Obtained from the hemp plant Cannabis Sativa, marijuana is a dry shredded mix of flowers and seed that contains a chemical called delta-9-tetrahydrocannabinol. Better known asÂ THC, the chemical is psychoactive and is the main ingredient that contributes to making marijuana illegal among most countries of the world.
Marijuana was once legal in the United States, but since the 1970s has been prohibited and possibly the most notorious example of an illicit drug becoming a scapegoat.
Throughout the early to mid 1990s, marijuana became a scapegoat for social and cultural problems including of poverty, racism, and discrimination of classes among American society.
What had once been regarded as a "killer weed" became seen as a 'drop out drug' (Himmelstein, 1983) Despite the considerable contrast in thought concerning marijuana, the change has rarely been noticed nor studied. Nevertheless, the major shift in the framing of the drug remains significant, as was a shift that was symptomatic of other important social changes of the time.
Minority groups that were subjects of racial prejudice included Mexican farm labourers, Filipino immigrants and blacks from the southern states and were the main users of marijuana at the start of the 20th century.
Racist politicians at the time targeted the Mexicans' use of marijuana by calling them 'un-American' and spreading myths that the use of marijuana caused insanity violence and crime. Despite lack of evidence of increase incidence in violence, the American consul wrote that marijuana 'causes the smoker to become exceedingly pugnacious and to run amuck without discrimination' (Bonnie, 1974). 'Marijuana Menace' and 'Killer Weed' headlines further encouraged and publicized these myths in society.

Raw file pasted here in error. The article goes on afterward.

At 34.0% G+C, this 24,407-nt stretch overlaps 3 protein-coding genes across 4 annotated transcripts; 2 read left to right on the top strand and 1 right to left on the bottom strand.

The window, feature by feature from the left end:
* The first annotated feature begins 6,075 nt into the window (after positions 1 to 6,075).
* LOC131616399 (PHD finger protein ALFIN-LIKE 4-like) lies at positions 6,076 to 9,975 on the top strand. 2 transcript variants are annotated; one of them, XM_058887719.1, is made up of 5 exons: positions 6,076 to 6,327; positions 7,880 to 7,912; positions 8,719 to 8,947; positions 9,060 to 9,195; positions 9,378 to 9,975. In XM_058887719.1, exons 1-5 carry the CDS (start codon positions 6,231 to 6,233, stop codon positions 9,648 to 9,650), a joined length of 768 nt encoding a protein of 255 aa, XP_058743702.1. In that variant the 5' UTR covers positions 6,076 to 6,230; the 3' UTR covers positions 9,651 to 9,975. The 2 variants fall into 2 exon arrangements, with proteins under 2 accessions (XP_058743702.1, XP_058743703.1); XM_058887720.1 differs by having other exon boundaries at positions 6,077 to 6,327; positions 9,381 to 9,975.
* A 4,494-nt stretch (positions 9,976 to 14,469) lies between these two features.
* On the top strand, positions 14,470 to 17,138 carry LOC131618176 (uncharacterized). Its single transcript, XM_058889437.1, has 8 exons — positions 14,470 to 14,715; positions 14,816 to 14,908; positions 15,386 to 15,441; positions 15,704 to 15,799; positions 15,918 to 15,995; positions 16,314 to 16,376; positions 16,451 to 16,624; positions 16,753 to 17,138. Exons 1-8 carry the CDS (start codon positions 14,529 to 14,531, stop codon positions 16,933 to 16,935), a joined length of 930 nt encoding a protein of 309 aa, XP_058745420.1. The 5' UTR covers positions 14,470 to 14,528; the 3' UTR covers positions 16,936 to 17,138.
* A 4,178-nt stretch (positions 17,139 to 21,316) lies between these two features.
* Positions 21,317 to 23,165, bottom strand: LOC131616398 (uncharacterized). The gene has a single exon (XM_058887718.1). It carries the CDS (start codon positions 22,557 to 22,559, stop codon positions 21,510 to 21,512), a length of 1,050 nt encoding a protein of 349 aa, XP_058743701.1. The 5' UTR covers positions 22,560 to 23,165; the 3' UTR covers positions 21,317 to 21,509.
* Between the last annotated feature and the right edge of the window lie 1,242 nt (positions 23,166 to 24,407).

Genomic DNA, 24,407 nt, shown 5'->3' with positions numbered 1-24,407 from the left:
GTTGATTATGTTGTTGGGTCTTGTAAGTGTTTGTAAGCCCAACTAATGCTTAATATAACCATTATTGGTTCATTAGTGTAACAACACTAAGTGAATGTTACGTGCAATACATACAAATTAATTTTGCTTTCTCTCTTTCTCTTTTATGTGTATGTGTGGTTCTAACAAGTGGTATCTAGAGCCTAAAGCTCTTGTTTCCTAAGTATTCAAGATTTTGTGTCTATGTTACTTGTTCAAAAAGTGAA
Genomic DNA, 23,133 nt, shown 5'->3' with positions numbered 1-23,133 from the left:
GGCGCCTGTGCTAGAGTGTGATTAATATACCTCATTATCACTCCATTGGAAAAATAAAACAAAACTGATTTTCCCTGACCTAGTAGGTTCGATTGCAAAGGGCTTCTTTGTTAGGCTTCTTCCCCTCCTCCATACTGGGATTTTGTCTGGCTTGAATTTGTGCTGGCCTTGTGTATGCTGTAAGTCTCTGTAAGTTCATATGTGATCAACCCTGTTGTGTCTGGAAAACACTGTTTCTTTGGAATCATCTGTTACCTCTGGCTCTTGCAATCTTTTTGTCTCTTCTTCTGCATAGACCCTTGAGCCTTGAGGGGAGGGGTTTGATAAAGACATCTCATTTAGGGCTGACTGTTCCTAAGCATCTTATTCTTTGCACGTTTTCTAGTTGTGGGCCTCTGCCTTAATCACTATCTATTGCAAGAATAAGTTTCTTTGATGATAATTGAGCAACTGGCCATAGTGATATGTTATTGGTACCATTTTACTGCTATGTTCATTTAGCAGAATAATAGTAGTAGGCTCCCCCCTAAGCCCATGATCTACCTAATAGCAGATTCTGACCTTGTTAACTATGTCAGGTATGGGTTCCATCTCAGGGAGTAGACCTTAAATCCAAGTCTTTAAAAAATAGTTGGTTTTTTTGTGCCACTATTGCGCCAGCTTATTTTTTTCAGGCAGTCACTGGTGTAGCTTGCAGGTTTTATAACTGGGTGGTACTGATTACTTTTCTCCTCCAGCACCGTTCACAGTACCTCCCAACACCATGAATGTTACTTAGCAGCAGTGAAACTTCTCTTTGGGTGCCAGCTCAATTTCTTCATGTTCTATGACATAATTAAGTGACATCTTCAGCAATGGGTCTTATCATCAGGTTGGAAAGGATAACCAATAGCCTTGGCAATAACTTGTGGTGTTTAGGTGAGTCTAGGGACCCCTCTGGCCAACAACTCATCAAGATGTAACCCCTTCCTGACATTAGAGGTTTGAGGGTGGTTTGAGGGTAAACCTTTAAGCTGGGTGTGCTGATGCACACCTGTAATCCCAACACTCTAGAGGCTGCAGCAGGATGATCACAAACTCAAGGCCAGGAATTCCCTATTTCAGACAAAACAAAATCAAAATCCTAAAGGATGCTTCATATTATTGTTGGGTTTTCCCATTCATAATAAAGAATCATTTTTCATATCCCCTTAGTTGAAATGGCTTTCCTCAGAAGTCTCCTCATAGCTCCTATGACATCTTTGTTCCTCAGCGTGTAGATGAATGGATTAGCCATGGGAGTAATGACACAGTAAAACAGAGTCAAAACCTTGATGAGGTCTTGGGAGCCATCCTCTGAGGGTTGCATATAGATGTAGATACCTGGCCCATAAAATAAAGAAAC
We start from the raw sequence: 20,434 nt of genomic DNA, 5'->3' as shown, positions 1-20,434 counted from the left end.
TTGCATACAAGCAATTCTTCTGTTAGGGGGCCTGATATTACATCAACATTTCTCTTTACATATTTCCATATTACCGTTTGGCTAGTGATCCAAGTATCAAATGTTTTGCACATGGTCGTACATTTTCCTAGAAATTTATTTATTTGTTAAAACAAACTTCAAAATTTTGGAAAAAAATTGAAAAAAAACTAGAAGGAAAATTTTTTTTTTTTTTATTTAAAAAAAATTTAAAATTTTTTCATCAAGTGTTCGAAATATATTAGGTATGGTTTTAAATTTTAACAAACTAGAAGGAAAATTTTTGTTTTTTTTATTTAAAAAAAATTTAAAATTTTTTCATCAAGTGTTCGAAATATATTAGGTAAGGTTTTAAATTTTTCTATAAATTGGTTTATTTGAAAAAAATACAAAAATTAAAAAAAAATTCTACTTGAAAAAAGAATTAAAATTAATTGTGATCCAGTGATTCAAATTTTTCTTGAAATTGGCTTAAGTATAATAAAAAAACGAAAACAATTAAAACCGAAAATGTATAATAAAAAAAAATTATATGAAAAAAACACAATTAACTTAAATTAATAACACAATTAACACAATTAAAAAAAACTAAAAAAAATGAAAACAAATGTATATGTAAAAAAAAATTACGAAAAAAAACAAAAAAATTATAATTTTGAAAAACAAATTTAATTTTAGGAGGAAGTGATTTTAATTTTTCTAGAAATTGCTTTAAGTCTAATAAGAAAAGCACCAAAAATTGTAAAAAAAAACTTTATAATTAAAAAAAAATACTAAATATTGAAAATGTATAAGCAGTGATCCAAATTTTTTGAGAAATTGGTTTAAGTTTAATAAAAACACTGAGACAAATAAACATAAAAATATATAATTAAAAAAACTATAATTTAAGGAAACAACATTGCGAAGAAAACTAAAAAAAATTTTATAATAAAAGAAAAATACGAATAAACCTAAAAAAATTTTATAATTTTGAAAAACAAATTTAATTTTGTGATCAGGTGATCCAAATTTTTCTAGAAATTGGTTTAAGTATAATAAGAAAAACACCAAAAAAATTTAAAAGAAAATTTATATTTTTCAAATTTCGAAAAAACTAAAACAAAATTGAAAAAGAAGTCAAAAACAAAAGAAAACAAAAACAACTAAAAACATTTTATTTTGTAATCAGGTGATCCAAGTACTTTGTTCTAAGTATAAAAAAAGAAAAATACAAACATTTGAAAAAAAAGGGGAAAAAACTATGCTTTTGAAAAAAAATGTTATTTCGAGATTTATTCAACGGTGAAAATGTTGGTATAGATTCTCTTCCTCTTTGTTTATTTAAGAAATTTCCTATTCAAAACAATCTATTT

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Himmelstein (1938) argued that the Killer Weed image got created out of racial views that were held in society. Mexican labourers and other lower strata groups were original perceived users of marijuana and therefore the idea of violent and enraged behaviour was closely associated with drug use.
Marijuana prohibition was first seen in highly populated migrant worker states across Mexico. From these actions "marijuana had become the scapegoat for the troubles of racism, discrimination and poverty" (Abel, 1980). This idea continued until the 1960s where the user group changed to middle class youth.
In the 1960s, marijuana had this time become the scapegoat for a social and cultural problem between generations. During this time, the claim of marijuana as a "Killer Weed" was replaced by the opposite line entirely as "Drop out drug" and in 1965 time magazine published an article saying that marijuana 'now affects users judgments and if used daily will dull a students initiative.' The contrasting representation of marijuana came about when many young people rebelled against the lifestyle of their parents, wearing different clothes, turning to different religions and listening to outrageous music. 'Drop out drug' represented laziness and unmotivational behaviours. Youth's rejection of authority was noticed, especially during the war with North Vietnam. Growing anti-war movements and lack of recruitments led to mounting conflict with government authorities, and FBI often arrested protest activists and leaders on marijuana charges.